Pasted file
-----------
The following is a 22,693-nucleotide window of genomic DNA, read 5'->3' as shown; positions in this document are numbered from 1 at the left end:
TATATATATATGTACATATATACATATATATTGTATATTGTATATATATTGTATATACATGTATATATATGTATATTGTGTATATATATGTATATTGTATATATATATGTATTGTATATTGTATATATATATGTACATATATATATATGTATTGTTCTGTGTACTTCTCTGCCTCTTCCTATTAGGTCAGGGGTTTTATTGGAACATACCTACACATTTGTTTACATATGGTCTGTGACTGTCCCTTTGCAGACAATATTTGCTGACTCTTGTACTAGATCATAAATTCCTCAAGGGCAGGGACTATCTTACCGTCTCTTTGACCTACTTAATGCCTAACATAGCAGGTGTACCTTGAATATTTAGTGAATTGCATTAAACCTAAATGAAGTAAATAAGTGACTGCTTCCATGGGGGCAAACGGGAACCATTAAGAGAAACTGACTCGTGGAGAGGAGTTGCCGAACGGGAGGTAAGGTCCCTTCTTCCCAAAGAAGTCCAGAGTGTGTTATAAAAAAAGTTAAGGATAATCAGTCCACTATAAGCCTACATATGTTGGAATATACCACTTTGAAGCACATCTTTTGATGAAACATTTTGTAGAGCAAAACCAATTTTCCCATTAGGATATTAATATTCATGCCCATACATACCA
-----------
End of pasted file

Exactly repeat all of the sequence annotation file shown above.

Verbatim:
The following is a 22,693-nucleotide window of genomic DNA, read 5'->3' as shown; positions in this document are numbered from 1 at the left end:
TATATATATATGTACATATATACATATATATTGTATATTGTATATATATTGTATATACATGTATATATATGTATATTGTGTATATATATGTATATTGTATATATATATGTATTGTATATTGTATATATATATGTACATATATATATATGTATTGTTCTGTGTACTTCTCTGCCTCTTCCTATTAGGTCAGGGGTTTTATTGGAACATACCTACACATTTGTTTACATATGGTCTGTGACTGTCCCTTTGCAGACAATATTTGCTGACTCTTGTACTAGATCATAAATTCCTCAAGGGCAGGGACTATCTTACCGTCTCTTTGACCTACTTAATGCCTAACATAGCAGGTGTACCTTGAATATTTAGTGAATTGCATTAAACCTAAATGAAGTAAATAAGTGACTGCTTCCATGGGGGCAAACGGGAACCATTAAGAGAAACTGACTCGTGGAGAGGAGTTGCCGAACGGGAGGTAAGGTCCCTTCTTCCCAAAGAAGTCCAGAGTGTGTTATAAAAAAAGTTAAGGATAATCAGTCCACTATAAGCCTACATATGTTGGAATATACCACTTTGAAGCACATCTTTTGATGAAACATTTTGTAGAGCAAAACCAATTTTCCCATTAGGATATTAATATTCATGCCCATACATACCA